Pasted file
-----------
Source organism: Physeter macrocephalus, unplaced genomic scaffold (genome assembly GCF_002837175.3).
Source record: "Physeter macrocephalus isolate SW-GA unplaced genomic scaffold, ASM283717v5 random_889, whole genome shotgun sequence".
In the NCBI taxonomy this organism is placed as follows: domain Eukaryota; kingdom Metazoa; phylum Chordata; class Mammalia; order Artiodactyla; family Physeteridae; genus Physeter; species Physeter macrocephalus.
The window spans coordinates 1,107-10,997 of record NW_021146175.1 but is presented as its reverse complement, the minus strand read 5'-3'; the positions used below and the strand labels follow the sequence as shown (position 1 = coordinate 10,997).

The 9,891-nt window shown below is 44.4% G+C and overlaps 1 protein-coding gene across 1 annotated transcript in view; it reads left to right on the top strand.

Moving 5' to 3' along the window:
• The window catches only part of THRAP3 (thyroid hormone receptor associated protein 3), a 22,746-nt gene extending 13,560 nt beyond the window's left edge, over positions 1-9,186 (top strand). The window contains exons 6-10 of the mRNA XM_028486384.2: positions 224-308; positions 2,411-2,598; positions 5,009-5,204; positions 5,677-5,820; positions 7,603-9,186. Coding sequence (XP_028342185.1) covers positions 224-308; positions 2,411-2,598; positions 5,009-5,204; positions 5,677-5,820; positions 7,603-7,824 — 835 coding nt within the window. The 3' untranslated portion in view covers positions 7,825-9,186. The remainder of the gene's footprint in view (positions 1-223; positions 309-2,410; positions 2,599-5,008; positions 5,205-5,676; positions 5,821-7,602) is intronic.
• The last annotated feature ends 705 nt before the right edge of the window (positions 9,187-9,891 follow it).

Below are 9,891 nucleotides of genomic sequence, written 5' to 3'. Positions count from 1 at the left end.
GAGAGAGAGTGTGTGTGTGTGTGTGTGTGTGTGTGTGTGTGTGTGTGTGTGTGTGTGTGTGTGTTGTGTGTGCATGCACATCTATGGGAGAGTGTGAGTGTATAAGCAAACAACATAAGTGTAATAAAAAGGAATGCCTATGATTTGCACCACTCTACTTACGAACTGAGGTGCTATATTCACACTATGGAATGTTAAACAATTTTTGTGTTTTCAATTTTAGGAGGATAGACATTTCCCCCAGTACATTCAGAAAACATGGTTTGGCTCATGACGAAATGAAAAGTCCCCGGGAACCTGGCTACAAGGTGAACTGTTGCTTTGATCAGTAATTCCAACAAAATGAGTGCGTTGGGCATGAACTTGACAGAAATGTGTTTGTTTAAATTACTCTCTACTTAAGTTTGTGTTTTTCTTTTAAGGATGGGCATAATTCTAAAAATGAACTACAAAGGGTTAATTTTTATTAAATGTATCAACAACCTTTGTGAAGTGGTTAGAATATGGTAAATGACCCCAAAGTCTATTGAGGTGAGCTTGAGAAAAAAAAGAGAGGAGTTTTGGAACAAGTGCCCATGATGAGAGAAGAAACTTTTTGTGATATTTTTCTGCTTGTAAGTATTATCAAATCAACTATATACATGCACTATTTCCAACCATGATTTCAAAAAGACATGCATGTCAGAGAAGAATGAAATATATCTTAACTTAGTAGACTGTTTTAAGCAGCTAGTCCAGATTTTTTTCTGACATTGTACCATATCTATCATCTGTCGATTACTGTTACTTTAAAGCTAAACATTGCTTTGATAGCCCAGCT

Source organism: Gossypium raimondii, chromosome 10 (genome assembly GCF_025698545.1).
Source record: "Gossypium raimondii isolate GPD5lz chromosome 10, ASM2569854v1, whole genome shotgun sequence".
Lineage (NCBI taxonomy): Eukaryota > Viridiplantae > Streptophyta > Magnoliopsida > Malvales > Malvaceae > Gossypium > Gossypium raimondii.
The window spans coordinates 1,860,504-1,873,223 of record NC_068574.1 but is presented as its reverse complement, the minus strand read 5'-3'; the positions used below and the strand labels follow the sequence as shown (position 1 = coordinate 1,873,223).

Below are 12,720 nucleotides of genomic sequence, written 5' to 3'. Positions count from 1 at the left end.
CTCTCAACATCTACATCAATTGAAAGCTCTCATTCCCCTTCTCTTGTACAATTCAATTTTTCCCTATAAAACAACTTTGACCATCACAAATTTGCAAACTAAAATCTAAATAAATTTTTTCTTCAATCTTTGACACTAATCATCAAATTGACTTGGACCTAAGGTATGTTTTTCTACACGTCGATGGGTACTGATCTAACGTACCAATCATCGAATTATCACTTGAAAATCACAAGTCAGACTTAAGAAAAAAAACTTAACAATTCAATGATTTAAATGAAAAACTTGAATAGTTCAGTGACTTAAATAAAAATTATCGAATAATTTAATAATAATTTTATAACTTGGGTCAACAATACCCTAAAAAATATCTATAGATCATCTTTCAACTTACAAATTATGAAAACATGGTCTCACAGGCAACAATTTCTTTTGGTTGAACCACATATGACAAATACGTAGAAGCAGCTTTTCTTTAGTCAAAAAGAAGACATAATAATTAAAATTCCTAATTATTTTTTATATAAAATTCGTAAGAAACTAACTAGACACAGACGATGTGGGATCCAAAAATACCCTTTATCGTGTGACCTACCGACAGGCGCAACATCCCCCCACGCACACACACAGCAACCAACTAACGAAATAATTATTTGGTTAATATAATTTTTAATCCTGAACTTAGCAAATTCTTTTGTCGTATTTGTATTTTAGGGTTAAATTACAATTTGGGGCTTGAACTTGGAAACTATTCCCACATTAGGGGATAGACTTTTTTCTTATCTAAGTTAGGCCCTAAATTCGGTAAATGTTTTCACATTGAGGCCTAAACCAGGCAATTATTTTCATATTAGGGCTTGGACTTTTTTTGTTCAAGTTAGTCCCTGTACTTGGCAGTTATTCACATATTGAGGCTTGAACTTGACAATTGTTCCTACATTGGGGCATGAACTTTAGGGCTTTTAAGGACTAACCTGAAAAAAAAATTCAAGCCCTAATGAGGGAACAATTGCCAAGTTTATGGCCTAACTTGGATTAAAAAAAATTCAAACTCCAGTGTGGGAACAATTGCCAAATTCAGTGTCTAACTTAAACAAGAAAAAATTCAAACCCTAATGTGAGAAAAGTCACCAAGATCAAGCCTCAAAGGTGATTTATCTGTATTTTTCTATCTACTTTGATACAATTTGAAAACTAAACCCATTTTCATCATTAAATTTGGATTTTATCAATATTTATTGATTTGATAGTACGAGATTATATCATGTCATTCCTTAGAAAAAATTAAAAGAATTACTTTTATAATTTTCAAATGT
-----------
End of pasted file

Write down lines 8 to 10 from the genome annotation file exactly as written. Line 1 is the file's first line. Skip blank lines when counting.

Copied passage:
• The last annotated feature ends 705 nt before the right edge of the window (positions 9,187-9,891 follow it).

Below are 9,891 nucleotides of genomic sequence, written 5' to 3'. Positions count from 1 at the left end.
GAGAGAGAGTGTGTGTGTGTGTGTGTGTGTGTGTGTGTGTGTGTGTGTGTGTGTGTGTGTGTGTTGTGTGTGCATGCACATCTATGGGAGAGTGTGAGTGTATAAGCAAACAACATAAGTGTAATAAAAAGGAATGCCTATGATTTGCACCACTCTACTTACGAACTGAGGTGCTATATTCACACTATGGAATGTTAAACAATTTTTGTGTTTTCAATTTTAGGAGGATAGACATTTCCCCCAGTACATTCAGAAAACATGGTTTGGCTCATGACGAAATGAAAAGTCCCCGGGAACCTGGCTACAAGGTGAACTGTTGCTTTGATCAGTAATTCCAACAAAATGAGTGCGTTGGGCATGAACTTGACAGAAATGTGTTTGTTTAAATTACTCTCTACTTAAGTTTGTGTTTTTCTTTTAAGGATGGGCATAATTCTAAAAATGAACTACAAAGGGTTAATTTTTATTAAATGTATCAACAACCTTTGTGAAGTGGTTAGAATATGGTAAATGACCCCAAAGTCTATTGAGGTGAGCTTGAGAAAAAAAAGAGAGGAGTTTTGGAACAAGTGCCCATGATGAGAGAAGAAACTTTTTGTGATATTTTTCTGCTTGTAAGTATTATCAAATCAACTATATACATGCACTATTTCCAACCATGATTTCAAAAAGACATGCATGTCAGAGAAGAATGAAATATATCTTAACTTAGTAGACTGTTTTAAGCAGCTAGTCCAGATTTTTTTCTGACATTGTACCATATCTATCATCTGTCGATTACTGTTACTTTAAAGCTAAACATTGCTTTGATAGCCCAGCT